What Subduction Teaches About Intelligent Design

carbon, chalk, continental crust, erosion, Great Oxidation Event, Intelligent Design, limestone, mantle, Michael Denton, Nature Communications, Nature Geoscience, nitrogen, oceanic crust, oceanic sediments, phosphorous, plate tectonics, scientific papers, solar system, subduction, sulfur, The Wonder of Water, volcanos
My PhD research was on the early plate tectonic history on earth. Plate tectonics involves the movement of plates on the surface of the earth. Source
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Molybdenum Is Stored in Cells by a Powered Piercing Machine

anhydride hydrolysis, armor, armor-piercing bullets, ATP, ATP-binding groove, bacteria, Biochemistry (journal), biomineralization, carbon, chemical energy, Chile, China, diet, DNA replication, Earth’s crust, Energy, energy metabolism, entropy, Evolution, genetic information, gun, human body, industry, Intelligent Design, kinetic energy, Max Planck Institute of Biophysics, melting point, metal, molecular machines, molybdate, molybdenum, MoSto system, motility, nitrogen, PNAS, protein, steel, Steffen Brünle, sulfur, United States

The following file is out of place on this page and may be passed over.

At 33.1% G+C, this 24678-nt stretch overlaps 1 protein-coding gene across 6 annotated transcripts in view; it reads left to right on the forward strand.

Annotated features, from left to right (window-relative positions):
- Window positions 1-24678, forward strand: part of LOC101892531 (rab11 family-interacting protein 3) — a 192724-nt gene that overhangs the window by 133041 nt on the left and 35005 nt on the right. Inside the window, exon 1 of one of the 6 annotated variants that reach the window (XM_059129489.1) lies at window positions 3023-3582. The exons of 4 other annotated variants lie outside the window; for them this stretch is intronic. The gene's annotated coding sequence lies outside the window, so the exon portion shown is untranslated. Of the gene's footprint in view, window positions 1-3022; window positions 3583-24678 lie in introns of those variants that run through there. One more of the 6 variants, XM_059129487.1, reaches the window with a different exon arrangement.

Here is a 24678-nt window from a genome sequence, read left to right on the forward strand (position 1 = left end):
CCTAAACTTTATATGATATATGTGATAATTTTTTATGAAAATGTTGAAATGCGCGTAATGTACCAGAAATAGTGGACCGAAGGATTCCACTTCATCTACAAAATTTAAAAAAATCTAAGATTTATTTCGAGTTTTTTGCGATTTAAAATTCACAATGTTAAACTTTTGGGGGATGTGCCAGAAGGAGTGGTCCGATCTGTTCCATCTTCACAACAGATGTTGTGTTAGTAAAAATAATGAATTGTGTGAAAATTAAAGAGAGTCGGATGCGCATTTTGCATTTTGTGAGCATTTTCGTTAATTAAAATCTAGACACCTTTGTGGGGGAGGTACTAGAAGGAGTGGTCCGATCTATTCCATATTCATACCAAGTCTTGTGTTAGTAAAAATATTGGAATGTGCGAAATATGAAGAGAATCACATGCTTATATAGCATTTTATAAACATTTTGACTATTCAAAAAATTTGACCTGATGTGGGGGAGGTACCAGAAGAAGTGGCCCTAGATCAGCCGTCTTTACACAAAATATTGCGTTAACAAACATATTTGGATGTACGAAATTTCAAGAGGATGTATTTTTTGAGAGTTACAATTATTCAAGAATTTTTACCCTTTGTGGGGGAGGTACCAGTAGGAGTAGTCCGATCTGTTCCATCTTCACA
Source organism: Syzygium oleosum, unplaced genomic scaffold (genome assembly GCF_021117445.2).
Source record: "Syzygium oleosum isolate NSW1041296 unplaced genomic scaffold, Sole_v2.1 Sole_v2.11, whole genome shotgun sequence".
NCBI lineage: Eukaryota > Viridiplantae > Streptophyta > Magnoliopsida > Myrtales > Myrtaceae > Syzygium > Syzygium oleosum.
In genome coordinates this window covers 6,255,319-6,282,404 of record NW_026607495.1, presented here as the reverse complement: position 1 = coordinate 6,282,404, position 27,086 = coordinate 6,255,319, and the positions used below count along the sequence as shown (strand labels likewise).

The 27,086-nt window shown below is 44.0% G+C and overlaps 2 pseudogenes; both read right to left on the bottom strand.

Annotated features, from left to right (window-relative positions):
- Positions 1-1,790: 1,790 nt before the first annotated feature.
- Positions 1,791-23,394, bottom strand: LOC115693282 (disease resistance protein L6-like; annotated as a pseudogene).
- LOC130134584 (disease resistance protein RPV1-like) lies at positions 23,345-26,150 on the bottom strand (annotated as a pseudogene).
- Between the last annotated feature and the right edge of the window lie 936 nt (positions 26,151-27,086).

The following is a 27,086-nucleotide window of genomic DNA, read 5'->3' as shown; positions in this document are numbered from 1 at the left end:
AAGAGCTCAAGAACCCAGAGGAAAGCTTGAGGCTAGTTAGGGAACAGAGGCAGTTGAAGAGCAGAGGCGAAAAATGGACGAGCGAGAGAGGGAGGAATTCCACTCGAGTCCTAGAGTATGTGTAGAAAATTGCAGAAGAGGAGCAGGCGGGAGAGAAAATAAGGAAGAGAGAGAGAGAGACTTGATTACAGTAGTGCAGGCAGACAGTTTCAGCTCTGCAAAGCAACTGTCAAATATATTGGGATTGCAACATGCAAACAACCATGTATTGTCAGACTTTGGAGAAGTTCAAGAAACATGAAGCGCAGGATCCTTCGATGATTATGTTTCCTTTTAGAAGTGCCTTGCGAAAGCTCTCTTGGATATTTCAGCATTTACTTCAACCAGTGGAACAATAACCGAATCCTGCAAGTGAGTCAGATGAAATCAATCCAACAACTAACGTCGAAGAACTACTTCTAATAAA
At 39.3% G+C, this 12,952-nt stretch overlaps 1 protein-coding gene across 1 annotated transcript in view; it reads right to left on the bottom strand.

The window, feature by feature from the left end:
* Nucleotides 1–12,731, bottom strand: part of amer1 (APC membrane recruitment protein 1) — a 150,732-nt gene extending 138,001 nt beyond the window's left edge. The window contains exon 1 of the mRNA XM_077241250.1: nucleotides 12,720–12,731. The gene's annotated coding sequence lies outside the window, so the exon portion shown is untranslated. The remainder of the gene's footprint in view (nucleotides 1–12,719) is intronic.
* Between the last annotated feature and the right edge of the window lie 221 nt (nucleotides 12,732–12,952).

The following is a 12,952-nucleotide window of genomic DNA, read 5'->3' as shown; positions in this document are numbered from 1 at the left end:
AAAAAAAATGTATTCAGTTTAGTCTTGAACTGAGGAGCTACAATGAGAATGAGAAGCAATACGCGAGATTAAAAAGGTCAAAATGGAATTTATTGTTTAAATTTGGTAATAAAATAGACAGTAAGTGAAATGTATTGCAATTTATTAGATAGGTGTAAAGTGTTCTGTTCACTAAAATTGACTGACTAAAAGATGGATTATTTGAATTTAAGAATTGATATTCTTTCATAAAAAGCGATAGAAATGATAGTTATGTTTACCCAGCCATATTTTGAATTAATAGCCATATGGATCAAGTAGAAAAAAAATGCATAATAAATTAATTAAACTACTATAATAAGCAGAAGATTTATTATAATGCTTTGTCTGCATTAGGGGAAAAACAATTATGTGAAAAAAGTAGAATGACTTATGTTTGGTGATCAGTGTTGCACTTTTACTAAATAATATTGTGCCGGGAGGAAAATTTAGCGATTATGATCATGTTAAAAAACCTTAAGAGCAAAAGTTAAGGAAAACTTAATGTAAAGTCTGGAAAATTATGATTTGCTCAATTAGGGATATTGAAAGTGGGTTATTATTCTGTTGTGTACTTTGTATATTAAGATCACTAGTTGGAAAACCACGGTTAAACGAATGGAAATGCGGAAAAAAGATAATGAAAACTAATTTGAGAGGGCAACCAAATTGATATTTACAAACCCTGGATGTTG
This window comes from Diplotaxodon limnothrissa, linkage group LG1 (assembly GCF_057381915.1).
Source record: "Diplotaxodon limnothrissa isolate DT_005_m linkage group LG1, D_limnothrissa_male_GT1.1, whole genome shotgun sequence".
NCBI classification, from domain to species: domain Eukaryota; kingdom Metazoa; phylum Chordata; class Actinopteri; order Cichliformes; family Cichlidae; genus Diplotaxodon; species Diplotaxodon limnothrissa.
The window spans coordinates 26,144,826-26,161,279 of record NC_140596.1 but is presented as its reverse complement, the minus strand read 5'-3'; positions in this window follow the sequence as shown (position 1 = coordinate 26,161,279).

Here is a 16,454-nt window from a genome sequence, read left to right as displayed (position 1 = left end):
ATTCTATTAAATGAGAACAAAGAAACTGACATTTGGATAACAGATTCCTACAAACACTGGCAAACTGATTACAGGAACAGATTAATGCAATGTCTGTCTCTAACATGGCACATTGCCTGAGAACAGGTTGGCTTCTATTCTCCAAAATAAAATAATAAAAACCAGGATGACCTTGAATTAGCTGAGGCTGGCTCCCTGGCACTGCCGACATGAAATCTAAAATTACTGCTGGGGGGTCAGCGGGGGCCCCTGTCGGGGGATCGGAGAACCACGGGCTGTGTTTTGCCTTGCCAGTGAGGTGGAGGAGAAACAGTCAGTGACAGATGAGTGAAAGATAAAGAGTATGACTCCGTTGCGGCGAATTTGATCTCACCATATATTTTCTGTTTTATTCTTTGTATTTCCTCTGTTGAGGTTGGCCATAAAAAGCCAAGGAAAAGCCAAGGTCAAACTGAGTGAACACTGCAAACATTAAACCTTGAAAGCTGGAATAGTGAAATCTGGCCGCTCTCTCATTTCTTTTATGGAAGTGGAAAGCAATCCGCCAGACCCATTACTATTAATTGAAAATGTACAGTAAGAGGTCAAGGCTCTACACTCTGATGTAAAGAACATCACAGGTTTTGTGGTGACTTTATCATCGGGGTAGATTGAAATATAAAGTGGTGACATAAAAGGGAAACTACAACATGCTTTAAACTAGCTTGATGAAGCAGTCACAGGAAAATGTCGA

Molybdenum comprises the second smallest percentage of mass in a normal human body, but that trace amount serves a vital function in several key enzymes. Chemical element molybdenum, affectionately called “moly” by manufacturers, is classified as a refractory metal (i.e., able to retain its shape when heated), bearing similarities to lead. It was only declared a chemical element in 1790 with the abbreviation Mo. Because of its very high melting point, it is prized in industry for its ability to toughen steel and armor. Molybdenum’s abundance in Earth’s crust is estimated at 1.2 ppm, mined mostly in China, the United States, and Chile (molybdenum.com). An Essential Element Why would soft, squishy biology need such a hard substance? The answer is that without it, life would not be possible. A 2009…
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